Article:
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Did you have any other particular guitars up your sleeve?
“There was a brand-new 5th Avenue Godin that Robert Godin gave me to try out. It’s all maple, I think. It’s a beautiful guitar. I think it’s the best model that they’ve ever made. I tried out some of the earlier ones, and they were nice, but they didn’t have what I’d call a ‘classic’ sound. These new ones have definitely got it.
I plugged it direct in, and mic’d it up as well, and I used that on Lullaby Of Birdland. If you listen to that song, it starts out with us both kinda fugue-ing together, then when it comes into the melody, that’s me playing the Godin. On Secret Love, I played my Maton Custom EGB808, because I wanted the midrange to be nice. When I’m doing my own shows, that’s the guitar I play.”
It’s a very unfussy recording. At some points, the listener can actually hear you both chuckling...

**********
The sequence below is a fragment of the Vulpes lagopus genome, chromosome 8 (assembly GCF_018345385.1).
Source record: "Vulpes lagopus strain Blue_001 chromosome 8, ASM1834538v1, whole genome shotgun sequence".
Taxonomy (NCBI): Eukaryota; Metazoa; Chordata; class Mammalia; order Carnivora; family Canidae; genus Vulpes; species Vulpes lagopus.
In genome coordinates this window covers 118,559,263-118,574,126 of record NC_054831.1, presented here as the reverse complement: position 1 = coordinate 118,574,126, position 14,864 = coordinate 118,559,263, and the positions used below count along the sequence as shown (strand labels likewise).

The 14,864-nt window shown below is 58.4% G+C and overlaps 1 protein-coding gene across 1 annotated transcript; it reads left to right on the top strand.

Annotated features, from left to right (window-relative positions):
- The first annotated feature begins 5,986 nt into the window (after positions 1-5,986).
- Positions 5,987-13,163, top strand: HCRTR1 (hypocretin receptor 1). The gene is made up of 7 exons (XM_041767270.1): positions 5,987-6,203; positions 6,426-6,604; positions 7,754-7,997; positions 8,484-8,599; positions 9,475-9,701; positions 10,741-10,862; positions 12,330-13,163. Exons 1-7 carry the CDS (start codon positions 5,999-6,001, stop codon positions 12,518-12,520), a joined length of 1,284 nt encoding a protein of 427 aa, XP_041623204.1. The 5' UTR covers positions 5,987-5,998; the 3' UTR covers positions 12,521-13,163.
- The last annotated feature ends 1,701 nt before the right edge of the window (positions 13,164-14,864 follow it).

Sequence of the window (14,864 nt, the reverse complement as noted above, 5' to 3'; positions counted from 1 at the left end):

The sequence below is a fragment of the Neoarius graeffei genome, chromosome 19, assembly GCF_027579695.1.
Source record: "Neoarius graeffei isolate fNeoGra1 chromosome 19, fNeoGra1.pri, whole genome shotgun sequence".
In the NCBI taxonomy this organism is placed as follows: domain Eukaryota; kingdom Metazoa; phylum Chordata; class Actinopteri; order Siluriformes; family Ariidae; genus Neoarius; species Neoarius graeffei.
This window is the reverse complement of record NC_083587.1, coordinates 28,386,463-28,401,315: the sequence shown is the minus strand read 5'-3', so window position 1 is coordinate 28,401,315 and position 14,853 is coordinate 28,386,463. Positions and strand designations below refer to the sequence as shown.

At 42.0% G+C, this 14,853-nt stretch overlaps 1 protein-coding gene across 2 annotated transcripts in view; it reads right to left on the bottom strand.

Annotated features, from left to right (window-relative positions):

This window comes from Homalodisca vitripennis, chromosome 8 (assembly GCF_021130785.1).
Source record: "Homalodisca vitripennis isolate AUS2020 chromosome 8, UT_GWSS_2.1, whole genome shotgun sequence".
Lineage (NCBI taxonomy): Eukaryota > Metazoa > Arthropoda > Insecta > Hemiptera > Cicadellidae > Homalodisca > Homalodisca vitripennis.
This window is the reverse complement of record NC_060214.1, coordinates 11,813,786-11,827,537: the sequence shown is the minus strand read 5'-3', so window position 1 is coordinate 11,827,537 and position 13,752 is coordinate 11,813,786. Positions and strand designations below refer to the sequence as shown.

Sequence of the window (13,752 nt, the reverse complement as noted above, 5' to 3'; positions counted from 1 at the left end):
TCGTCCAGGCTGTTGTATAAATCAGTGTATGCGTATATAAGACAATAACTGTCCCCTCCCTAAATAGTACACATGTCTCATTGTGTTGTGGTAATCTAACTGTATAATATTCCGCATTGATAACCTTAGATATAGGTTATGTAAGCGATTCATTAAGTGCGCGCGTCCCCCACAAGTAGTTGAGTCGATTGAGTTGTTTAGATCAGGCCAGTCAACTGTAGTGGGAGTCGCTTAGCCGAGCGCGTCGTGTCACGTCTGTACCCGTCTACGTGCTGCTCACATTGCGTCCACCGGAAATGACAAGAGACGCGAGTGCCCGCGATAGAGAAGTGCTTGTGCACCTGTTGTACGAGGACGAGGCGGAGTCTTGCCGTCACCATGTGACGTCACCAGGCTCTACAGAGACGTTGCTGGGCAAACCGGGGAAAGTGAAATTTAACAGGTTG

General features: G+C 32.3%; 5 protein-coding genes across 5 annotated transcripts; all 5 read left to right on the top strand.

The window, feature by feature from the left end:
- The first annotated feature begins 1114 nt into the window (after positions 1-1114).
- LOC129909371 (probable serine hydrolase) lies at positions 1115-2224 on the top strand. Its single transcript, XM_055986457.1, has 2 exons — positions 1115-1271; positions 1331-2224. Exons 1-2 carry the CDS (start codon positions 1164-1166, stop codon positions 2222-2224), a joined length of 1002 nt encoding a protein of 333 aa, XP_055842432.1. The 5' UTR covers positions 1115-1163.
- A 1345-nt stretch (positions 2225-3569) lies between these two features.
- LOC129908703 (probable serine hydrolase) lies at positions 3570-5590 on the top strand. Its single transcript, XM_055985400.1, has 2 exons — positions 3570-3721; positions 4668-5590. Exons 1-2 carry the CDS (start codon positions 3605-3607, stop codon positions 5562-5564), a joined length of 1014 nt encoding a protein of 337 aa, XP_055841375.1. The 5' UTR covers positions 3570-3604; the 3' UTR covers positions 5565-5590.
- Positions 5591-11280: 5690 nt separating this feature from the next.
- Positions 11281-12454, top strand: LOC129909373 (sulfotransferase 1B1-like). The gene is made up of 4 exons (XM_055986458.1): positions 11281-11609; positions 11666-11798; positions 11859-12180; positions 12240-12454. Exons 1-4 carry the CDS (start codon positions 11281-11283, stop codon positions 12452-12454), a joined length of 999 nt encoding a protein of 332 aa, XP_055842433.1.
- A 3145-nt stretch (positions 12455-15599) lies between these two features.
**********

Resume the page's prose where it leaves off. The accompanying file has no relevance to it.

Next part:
“We just left the mics open and sat down, and away we went, just kinda looking across at each other. I think the only thing we fixed up was in one song; Martin went in and fixed the end of one of his solos.
Everything else was just live as it went down.
Like, on Down At Cocomo’s, Martin has to move the capo up, and so instead of trying to do that in a clever, quiet way, you can hear us going: ‘Oh, we’d better have a key change,’ and he moves the capo up, then we go into the next bit. We do that on stage and people crack up.”
Do you think Martin pushes you – and vice-versa?
“I hope so. There’s a real difference between us, and you’ve probably heard it in our playing. Martin definitely comes from the jazz area, and I don’t, so I’ve never learned all those cliché lines that most players play. I’ve learned so much from working with him: chord substitutions, chord ideas. I love the way he interprets melody in that beautiful kinda 40s way – that relaxed way he plays it. You don’t hear people doing that any more.
When I’m around people like that, I’m a real sponge. Playing over some of Martin’s chords was really good for me, because my ear really perked up. I was used to hearing the way that other players interpret songs like The Nearness Of You – but Martin’s chords on that are different from any other player I’ve ever worked with.”